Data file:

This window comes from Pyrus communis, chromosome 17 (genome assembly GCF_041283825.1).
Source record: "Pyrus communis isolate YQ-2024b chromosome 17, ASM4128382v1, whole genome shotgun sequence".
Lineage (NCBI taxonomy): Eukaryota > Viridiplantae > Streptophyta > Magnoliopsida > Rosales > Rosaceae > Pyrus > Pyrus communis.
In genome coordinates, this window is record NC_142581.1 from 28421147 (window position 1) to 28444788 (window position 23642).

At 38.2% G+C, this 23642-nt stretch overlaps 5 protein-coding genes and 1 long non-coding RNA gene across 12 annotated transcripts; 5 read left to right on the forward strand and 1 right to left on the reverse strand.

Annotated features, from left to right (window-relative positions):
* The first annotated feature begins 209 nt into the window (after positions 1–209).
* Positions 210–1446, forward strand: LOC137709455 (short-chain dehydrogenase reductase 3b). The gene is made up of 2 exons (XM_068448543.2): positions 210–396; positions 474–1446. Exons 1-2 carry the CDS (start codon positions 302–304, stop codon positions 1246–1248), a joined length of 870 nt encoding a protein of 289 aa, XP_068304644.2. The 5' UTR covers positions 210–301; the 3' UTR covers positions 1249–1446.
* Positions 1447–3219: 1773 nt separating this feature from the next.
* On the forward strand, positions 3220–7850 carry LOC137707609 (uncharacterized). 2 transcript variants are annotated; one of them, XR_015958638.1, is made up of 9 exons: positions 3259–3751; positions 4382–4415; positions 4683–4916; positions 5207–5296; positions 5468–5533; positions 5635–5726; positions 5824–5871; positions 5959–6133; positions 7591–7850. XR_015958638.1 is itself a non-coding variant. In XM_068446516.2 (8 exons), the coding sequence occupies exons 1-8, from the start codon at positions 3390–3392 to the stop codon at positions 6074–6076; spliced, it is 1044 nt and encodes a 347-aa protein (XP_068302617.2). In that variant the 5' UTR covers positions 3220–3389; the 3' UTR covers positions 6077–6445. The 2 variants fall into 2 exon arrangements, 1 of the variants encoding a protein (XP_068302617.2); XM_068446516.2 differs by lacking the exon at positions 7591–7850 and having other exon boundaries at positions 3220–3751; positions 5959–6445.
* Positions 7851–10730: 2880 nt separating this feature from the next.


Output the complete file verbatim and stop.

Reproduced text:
This window comes from Pyrus communis, chromosome 17 (genome assembly GCF_041283825.1).
Source record: "Pyrus communis isolate YQ-2024b chromosome 17, ASM4128382v1, whole genome shotgun sequence".
Lineage (NCBI taxonomy): Eukaryota > Viridiplantae > Streptophyta > Magnoliopsida > Rosales > Rosaceae > Pyrus > Pyrus communis.
In genome coordinates, this window is record NC_142581.1 from 28421147 (window position 1) to 28444788 (window position 23642).

At 38.2% G+C, this 23642-nt stretch overlaps 5 protein-coding genes and 1 long non-coding RNA gene across 12 annotated transcripts; 5 read left to right on the forward strand and 1 right to left on the reverse strand.

Annotated features, from left to right (window-relative positions):
* The first annotated feature begins 209 nt into the window (after positions 1–209).
* Positions 210–1446, forward strand: LOC137709455 (short-chain dehydrogenase reductase 3b). The gene is made up of 2 exons (XM_068448543.2): positions 210–396; positions 474–1446. Exons 1-2 carry the CDS (start codon positions 302–304, stop codon positions 1246–1248), a joined length of 870 nt encoding a protein of 289 aa, XP_068304644.2. The 5' UTR covers positions 210–301; the 3' UTR covers positions 1249–1446.
* Positions 1447–3219: 1773 nt separating this feature from the next.
* On the forward strand, positions 3220–7850 carry LOC137707609 (uncharacterized). 2 transcript variants are annotated; one of them, XR_015958638.1, is made up of 9 exons: positions 3259–3751; positions 4382–4415; positions 4683–4916; positions 5207–5296; positions 5468–5533; positions 5635–5726; positions 5824–5871; positions 5959–6133; positions 7591–7850. XR_015958638.1 is itself a non-coding variant. In XM_068446516.2 (8 exons), the coding sequence occupies exons 1-8, from the start codon at positions 3390–3392 to the stop codon at positions 6074–6076; spliced, it is 1044 nt and encodes a 347-aa protein (XP_068302617.2). In that variant the 5' UTR covers positions 3220–3389; the 3' UTR covers positions 6077–6445. The 2 variants fall into 2 exon arrangements, 1 of the variants encoding a protein (XP_068302617.2); XM_068446516.2 differs by lacking the exon at positions 7591–7850 and having other exon boundaries at positions 3220–3751; positions 5959–6445.
* Positions 7851–10730: 2880 nt separating this feature from the next.